Florida law supports a variety of different claims which may be brought to recover for harms and losses caused by a defective product. Broadly speaking, strict liability and standard negligence claims are most commonly employed in product actions. Within strict product liability specifically, three categories or “families” of claims appear frequently: (1) manufacturing defect, (2) design defect, and (3) failure to warn. See e.g. Force v. Ford Motor Co., 879 So. 2d 103, 106 (Fla. 5th DCA 2004). The genesis and development of these categories within Florida law can be traced at least as far back as 1965, to the publication of the American Law Institute’s Restatement (Second) of Torts. See West v. Caterpillar Tractor Co., Inc., 336 So. 2d 80, 87 (Fla. 1976) (adopting Restatement (Second) of Torts § 402A).
Even with this history, Florida’s strict products liability law is not immutable. As recently as 2012, the Florida Supreme Court lamented the “state of flux” inherent in the jury's evaluation of a "design" action. See In re Standard Jury Instructions in Civil Cases--Report No. 09-10 (Prod. Liab.), 91 So. 3d 785, 789 (Fla. 2012) (Pariente, J. concurring). The design defect standard mired the uninitiated, both practitioners and Courts alike, for years. It was only recently that the Florida Supreme Court put this issue to bed, holding that Plaintiffs are categorically entitled to utilize the Consumer Expectations Test in evaluating claims of product defect. Aubin v. Union Carbide Corp., 177 So. 3d 489, 510 (Fla. 2015) (holding, “we adhere to the consumer expectations test, as set forth in the Second Restatement, and reject the categorical adoption of the Third Restatement and its reasonable alternative design requirement.”). Even so, risk/utility remains unsettled as a means of defense, requiring the product practitioner to ensure jury instructions best suited to the needs of the individual case.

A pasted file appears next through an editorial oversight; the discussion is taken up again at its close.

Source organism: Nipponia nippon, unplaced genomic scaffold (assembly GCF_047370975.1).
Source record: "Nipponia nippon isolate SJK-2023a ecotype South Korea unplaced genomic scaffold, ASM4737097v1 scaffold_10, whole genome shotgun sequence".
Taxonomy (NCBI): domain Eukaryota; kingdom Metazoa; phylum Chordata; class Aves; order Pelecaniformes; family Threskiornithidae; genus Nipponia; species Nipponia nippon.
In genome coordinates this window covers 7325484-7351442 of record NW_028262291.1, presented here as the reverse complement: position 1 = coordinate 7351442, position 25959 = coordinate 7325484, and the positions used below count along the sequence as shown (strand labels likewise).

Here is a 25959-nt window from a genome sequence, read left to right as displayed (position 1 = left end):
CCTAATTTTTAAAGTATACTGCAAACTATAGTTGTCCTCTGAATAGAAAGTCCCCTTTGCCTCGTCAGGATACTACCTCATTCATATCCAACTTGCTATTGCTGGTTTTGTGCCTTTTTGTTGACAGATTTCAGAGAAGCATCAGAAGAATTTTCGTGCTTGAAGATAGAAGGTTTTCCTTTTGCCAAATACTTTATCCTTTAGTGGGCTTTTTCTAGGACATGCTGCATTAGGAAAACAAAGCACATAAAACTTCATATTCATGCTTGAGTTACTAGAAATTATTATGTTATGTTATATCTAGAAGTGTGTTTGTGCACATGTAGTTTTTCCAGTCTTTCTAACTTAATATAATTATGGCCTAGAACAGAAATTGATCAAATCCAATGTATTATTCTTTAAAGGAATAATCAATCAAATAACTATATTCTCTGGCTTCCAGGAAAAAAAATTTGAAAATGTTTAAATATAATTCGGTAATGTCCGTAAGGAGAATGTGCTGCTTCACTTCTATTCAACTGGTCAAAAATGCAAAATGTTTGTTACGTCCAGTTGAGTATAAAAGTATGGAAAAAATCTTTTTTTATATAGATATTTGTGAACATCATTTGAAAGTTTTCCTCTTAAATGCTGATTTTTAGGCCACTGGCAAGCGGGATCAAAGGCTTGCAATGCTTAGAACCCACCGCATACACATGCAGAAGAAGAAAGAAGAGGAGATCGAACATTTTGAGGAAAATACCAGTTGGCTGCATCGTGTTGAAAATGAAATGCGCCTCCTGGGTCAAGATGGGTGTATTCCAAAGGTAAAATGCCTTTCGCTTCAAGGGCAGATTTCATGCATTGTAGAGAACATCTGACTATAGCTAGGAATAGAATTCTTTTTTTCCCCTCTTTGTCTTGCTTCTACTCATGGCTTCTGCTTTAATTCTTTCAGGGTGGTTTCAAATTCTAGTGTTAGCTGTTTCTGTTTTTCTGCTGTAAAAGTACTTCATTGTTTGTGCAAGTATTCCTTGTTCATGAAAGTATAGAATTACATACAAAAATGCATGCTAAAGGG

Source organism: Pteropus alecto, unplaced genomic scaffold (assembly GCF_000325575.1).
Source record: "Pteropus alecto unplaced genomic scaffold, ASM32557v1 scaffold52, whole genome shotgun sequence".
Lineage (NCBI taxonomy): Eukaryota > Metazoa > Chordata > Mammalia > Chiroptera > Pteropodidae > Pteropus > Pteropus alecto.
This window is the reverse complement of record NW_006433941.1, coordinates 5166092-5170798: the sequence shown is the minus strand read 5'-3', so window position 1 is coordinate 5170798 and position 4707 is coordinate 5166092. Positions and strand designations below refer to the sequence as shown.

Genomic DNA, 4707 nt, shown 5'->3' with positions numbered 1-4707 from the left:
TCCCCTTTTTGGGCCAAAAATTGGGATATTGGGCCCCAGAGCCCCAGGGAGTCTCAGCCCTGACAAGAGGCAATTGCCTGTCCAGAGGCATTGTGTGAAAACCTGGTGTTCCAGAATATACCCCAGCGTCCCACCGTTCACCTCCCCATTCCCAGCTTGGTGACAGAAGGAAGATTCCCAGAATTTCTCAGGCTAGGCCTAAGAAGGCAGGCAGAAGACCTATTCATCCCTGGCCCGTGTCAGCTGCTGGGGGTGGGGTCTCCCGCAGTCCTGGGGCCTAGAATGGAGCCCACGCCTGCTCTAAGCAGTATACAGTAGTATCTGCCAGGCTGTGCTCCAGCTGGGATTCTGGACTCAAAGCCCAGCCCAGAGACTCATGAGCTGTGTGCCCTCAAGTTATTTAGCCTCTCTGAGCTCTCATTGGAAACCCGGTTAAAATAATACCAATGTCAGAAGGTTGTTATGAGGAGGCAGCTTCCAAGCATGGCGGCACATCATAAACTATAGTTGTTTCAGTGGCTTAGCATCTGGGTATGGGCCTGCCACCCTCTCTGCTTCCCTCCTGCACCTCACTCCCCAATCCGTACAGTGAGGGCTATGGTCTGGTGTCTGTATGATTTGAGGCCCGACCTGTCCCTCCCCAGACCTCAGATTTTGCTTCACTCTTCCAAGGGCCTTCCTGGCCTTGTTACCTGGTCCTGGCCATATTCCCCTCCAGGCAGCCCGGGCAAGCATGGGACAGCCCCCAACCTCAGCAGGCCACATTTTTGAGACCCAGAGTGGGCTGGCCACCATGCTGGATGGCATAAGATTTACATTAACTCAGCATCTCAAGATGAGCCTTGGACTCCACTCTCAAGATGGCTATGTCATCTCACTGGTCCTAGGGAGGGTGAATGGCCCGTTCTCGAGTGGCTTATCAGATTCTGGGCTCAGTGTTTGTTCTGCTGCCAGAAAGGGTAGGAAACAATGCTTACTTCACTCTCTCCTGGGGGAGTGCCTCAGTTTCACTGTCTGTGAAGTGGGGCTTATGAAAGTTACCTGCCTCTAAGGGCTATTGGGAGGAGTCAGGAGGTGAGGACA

Further complicating matters, Florida’s product liability law also permits so-called “alternative” theories of liability where a Plaintiff might otherwise be unable to identify the manufacturer of the precise product at issue. See Conley v. Boyle Drug Co., 570 So. 2d 275, 281 (Fla. 1990) (adopting the “the market-share alternate liability theory” previously adopted by the Washington Supreme Court). The "market-share alternate liability theory" ("MSAL") arises most often when a Plaintiff experiences injury caused by a product that is (or once was) manufactured by more than one company. MSAL largely relies on shared “risk contribution,” helpful in cases where a Plaintiff has not pled certain other, specific theories of liability. See Guarino v. Wyeth, LLC, 719 F.3d 1245, 1252 (11th Cir. 2013). Seasoned practitioners might recognize shared risk contribution as being somewhat divergent from Florida’s more traditional treatment of joint and several liability and pure comparative fault apportionment. See §768.81, Fla. Stat. (2019). However, Conley provides a helpful roadmap with detailed proof standards, even permitting potential rebuttal of a risk contribution finding. See 570 So. 2d at 286.
The product liability practitioner must master these topics and more when navigating defective product litigation. It is sometimes daunting, but perhaps Theodore Roosevelt said it best: “[N]othing in the world is worth having or worth doing unless it means effort, pain, difficulty...”